Energy independence high priority, Green candidate says

John Moore, the federal Green Party candidate in the NWT.

John Moore, the federal Green Party candidate in the NWT.

John Moore is running for the Green Party because he says the environment is the defining issue of his generation.

Moore, 21, was born and grew up in Toronto before heading east to study philosophy at St. Francis Xavier University in Nova Scotia according to his biography on the Green Party website.

He’s spent about five months in the North so far, and has been working as executive director of the Inuvik Youth Centre and with the Inuvik fire department.

Limited resources have prevented him from mounting a territory-wide campaign. He used a friend’s Aeroplan points to book a flight from Inuvik to Yellowknife. However, he said people have become much more interested in what has to say since arriving in the city this month.

During two all candidates forums held there last week, Moore appeared to know figures and information about his platform without having to refer to notes, while other federal candidates used notes or binders of information in front of them.

“Especially after the two debates, I think people are picking up and really connecting with these ideas,” Moore told The Hub.

He said the primary issues for the territory in the campaign are food security and energy independence. After talking with two MLAs representing Hay River, he said that’s the case here as well.

“There are some big moves there toward biomass and more domestic production of pellets. I think NWT would benefit massively from that and would benefit from leadership in Ottawa,” he said.

Moore has cited the re-establishment of the Kelowna Accord and mental health as some of the other top issues in the campaign.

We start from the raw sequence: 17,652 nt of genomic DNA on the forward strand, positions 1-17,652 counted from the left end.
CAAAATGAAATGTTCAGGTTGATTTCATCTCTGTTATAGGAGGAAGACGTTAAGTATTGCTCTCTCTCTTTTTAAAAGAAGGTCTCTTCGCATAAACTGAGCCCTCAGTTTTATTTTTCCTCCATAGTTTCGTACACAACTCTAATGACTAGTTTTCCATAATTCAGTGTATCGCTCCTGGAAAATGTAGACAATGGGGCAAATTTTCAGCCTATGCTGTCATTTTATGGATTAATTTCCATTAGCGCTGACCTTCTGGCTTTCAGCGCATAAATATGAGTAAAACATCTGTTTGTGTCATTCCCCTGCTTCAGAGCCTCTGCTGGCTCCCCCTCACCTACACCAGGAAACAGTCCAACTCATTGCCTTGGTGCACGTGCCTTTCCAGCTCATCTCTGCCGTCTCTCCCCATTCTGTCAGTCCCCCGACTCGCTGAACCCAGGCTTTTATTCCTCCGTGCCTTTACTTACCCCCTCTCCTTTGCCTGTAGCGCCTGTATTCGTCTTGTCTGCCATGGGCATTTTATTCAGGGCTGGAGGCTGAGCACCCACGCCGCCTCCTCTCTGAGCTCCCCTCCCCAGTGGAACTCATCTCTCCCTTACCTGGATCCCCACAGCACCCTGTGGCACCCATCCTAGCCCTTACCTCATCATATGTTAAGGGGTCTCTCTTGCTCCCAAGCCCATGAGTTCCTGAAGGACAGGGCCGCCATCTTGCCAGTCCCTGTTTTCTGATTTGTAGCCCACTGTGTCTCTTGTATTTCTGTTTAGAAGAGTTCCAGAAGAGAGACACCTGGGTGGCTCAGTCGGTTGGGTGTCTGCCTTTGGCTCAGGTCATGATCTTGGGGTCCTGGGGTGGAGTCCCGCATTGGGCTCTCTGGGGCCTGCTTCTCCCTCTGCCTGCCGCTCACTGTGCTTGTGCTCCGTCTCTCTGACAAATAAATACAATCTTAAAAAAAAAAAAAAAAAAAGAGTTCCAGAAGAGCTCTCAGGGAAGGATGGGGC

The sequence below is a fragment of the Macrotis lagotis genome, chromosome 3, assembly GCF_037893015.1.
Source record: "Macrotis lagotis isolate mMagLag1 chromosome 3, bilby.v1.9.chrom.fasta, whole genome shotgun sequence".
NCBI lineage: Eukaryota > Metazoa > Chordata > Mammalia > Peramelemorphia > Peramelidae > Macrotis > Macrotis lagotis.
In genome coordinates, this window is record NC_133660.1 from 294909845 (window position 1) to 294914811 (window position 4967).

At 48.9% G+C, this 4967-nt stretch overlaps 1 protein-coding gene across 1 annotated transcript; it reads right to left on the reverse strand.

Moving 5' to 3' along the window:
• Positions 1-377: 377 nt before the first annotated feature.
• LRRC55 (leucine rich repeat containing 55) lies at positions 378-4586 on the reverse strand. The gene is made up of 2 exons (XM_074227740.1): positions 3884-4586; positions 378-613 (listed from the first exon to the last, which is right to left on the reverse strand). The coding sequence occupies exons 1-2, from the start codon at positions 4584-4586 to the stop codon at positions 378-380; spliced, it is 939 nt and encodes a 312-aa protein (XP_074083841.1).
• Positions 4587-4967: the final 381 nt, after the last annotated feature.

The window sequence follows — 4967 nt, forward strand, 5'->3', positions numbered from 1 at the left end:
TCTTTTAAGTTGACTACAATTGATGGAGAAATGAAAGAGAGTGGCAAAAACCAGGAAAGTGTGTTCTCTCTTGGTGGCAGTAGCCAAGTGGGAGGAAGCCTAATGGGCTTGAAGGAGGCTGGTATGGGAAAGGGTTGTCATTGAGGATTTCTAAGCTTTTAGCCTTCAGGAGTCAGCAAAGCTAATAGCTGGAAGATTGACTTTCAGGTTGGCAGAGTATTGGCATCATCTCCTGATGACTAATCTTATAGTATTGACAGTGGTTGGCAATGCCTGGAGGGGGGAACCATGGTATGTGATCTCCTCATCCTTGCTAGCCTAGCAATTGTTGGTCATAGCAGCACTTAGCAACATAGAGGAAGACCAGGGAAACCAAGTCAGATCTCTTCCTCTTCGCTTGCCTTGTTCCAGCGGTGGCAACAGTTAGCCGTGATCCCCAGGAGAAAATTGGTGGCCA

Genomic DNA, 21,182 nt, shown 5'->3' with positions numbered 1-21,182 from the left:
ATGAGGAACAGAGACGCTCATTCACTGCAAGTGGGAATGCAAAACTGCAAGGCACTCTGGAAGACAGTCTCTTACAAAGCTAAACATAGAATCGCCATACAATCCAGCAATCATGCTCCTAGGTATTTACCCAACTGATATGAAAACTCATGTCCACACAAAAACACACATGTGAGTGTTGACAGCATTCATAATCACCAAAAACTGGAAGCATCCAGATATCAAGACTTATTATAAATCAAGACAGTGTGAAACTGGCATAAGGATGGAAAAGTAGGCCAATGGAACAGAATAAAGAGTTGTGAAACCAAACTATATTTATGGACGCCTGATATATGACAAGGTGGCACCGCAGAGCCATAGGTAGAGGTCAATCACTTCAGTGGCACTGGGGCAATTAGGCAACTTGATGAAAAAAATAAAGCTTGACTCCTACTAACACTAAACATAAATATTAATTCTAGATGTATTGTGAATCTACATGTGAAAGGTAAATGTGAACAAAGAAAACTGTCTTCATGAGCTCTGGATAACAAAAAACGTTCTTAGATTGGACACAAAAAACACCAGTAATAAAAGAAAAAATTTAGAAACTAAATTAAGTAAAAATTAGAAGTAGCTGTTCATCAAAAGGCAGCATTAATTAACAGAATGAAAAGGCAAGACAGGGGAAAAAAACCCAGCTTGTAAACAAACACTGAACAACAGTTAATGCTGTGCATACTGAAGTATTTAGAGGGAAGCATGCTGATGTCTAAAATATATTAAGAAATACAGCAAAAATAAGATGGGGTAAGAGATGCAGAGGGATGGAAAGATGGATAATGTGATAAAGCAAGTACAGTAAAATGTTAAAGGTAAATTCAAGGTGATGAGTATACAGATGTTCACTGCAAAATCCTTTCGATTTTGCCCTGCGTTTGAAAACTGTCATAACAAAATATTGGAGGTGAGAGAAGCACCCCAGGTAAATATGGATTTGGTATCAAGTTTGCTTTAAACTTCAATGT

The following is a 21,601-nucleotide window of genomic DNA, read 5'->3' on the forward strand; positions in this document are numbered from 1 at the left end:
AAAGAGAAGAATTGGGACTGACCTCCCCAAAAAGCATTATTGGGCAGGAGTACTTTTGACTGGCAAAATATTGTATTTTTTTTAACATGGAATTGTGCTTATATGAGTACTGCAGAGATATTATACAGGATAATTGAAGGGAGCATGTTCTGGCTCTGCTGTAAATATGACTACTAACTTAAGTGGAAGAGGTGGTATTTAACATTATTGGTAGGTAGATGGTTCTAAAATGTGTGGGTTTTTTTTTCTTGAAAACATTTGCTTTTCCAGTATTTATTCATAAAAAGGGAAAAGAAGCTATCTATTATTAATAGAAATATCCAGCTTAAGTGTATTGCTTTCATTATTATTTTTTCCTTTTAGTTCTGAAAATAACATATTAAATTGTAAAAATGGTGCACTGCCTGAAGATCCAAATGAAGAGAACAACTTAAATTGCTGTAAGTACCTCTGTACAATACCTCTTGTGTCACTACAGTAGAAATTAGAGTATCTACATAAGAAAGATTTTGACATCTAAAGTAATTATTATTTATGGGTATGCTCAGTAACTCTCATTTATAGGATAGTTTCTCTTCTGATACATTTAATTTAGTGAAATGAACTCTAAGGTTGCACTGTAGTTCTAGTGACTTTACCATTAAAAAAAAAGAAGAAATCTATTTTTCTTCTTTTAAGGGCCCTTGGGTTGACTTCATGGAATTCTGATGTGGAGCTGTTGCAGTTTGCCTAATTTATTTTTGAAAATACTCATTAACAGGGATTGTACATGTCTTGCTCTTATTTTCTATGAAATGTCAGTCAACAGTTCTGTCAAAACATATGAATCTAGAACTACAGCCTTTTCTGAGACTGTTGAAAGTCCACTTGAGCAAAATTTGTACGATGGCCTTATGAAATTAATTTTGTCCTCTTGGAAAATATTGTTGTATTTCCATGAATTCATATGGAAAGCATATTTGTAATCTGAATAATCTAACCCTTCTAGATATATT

The accord, a series of agreements between the former Liberal government, provinces and territories and aboriginal organizations, was not implemented when the Conservative government came to power. It sought to improve education, employment and living conditions for aboriginal people.

“Often times people have no idea that this was even introduced, and even less about what it’s content was,” he said.

Limited financial resources and the territory’s size make campaigning in a riding such as this one harder, he said. Moore has taken to social media to campaign where others typically focus on door-knocking.

He said he’s recently been able to borrow a vehicle, which he told The Hub on Oct. 11, he hopes he can use to come visit Hay River before the election.

When he began the campaign, he didn’t have high expectations. He hoped he could double the party’s share of the popular vote compared to its results in 2011.

Eli Purchase received 472 votes, or more than three per cent of the vote share, as the party’s candidate in the last federal election.

Since arriving in Yellowknife he said he’s been getting more media coverage and people have been reacting favourably to his message.

“Who knows what’s going to happen,” he said.

Advanced voting was held Oct. 9 to Oct. 12. Election day is Oct. 19.

There are four candidates seeking to represent the territory in Ottawa. Former premier and former Inuvik mayor Floyd Roland is the Conservative candidate, former MLA Michael McLeod is running for the Liberals and incumbent NDP MP Dennis Bevington is seeking a fourth term.

This is the final of four stories taking a look at each of the candidates in the election.